Diabetes linked with early menopause

By naturopath Margaret Jasinska

Recent studies have shown that women who are diagnosed with type 1 or type 2 diabetes early in life are likely to experience an earlier menopause than non diabetics. This is useful to know, because menopause can trigger a lot of emotional and physical changes.

Early menopause in type 1 diabetics is likely if diagnosed younger than 30 years. For type 2 diabetes, if diagnosed between ages 30 and 39, an early menopause is likely.

It is thought that the inflammation generated by diabetes can cause oxidative damage to the ovaries, impairing their ability to enable maturation of follicles and sex hormone production. This may mean diabetics have fewer child bearing years.

The research was presented at the North American Menopause Society annual meeting. Vrati Mehra from the University of Toronto in Canada analysed long term implications of premenopausal diabetes on women’s reproductive health, including the age at natural menopause. The study included 11,436 women (aged 45 to 85 years) who reported having a premenopausal diagnosis of type 1, type 2 or gestational diabetes.

The researchers discovered that after adjusting for ethnicity, education, smoking status, and gravidity, early age of diagnosis of type 1 (younger than 30 years) and type 2 (30 to 39 years) was associated with earlier menopause compared with women without diabetes. Interestingly, diagnosis of type 2 diabetes after 50 years of age was associated with later age at natural menopause. There were no significant associations between gestational diabetes and age of natural menopause.

The researchers believe that diabetes takes its toll on the body. It speeds up the ageing process in every part of the body, including the ovaries.

What is the average age of menopause?

Most women begin the peri-menopause at some time during their 40s, which is really the beginning of ovarian failure. The peri-menopause consists of the period of time, before, during and after menopause where the ovarian output of sex hormones becomes erratic and eventually fails completely. The average age of menopause is 50 years with a normal range from 45 to 55. A small percentage of women (around one in a hundred), have a premature menopause in their thirties or early forties, and rarely I have seen women in their early twenties go through menopause.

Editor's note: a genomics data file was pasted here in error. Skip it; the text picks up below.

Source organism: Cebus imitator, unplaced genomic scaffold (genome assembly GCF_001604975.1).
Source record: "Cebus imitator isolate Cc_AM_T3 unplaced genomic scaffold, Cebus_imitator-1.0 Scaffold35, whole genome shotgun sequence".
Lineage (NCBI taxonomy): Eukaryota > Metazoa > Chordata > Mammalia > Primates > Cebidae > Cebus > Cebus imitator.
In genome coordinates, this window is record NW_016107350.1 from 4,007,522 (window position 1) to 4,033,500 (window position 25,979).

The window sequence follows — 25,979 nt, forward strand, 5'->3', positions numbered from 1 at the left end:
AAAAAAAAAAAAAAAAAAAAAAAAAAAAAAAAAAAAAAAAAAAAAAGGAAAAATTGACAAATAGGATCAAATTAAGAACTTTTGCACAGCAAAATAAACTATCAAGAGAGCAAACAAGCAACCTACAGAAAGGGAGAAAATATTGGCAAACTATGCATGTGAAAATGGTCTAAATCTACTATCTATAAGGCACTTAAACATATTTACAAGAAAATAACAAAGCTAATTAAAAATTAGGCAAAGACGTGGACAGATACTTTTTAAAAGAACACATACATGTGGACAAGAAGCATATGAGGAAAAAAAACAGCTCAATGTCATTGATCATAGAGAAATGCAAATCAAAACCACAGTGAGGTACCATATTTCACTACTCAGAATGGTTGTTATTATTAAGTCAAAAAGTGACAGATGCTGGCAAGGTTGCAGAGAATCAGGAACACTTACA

The causes of premature menopause vary from chronic extreme stress, autoimmune diseases, smoking, genetic factors, hysterectomy, removal of the ovaries, chemotherapy and in some cases are unknown. Other women continue to produce good levels of oestrogen and progesterone right through their forties, and well into their fifties, before the ovaries eventually fail.

Typical symptoms of peri menopause and menopause

  • Hot flushes
  • Aches and pains
  • Vaginal dryness and discomfort
  • Painful or uncomfortable sexual intercourse
  • Loss of libido
  • Bladder problems such as urgency and incontinence
  • Mood changes
  • Anxiety and panic attacks
  • Memory problems
  • Poor concentration
  • Dry and ageing skin
  • Scalp hair loss
  • Poor sleep quality

Strategies for easing the symptoms of menopause

Work on improving your overall health.

The healthier you are, the more slowly your body will age. Unfortunately autoimmune disease increases inflammation, wear and tear to the body. Type 1 diabetes is an autoimmune disease. Some cases of type 2 diabetes are also autoimmune. I have written about my recommendations for autoimmune disease in detail in the book Healing Autoimmune Disease: A plan to help your immune system and reduce inflammation.

 Try to maintain a healthy weight as you age.

It is very common for women to experience weight gain between the ages of 35 and 55 due to fluctuations in hormone levels; as hormones and weight gain often go hand in hand. Overweight women are more likely to experience hot flushes, especially if their weight is centred around their abdominal area. There are excellent weight loss tips and recipes in the book I Can’t Lose Weight and I Don’t Know Why. Synd-X Slimming Protein Powder is a low-carb high protein powder that makes a convenient and filling meal for when you are busy.

Take care of your liver.

The liver controls your metabolism and regulates hormones. Fatty liver is becoming increasingly common in modern society, and occurs when our liver cells get clogged with fat. Women with a fatty liver are more prone to hot flushes; due to their liver function being compromised and not being able to adequately regulate hormones. A healthy diet, lifestyle changes and the advice in the book Fatty Liver: You Can Reverse It should help.

Feeling stressed, anxious and tense can worsen hot flushes, night sweats, mood changes and insomnia.

Work, health, family, relationships and financial issues can cause stress which diminishes hormone production. Have a massage, take a hot bath, listen to some relaxing music, read a good book, eat well and make sure you are getting adequate sleep. Take some time out for yourself and focus on the things that make you happy. Magnesium may help you because it improves the physiological response to stress and helps to promote relaxation. Tyrosine is an amino acid that supports healthy neurotransmitter production by your brain.

 Ensure you eat sufficient good fats.

As we get older we require more omega 3 fatty acids to keep our cell membranes healthy. Being low in omega 3 fatty acids can result in dry eyes, skin and hair, and more aches and pains. Therefore, it becomes essential to consume omega 3 fats regularly. Good sources include oily fish (salmon, sardines, mackerel), fish oil, omega 3 eggs and pasture raised red meat.

For further information on balancing your hormones naturally, check out the book Hormone Replacement: The Real Truth.



Print Friendly, PDF & Email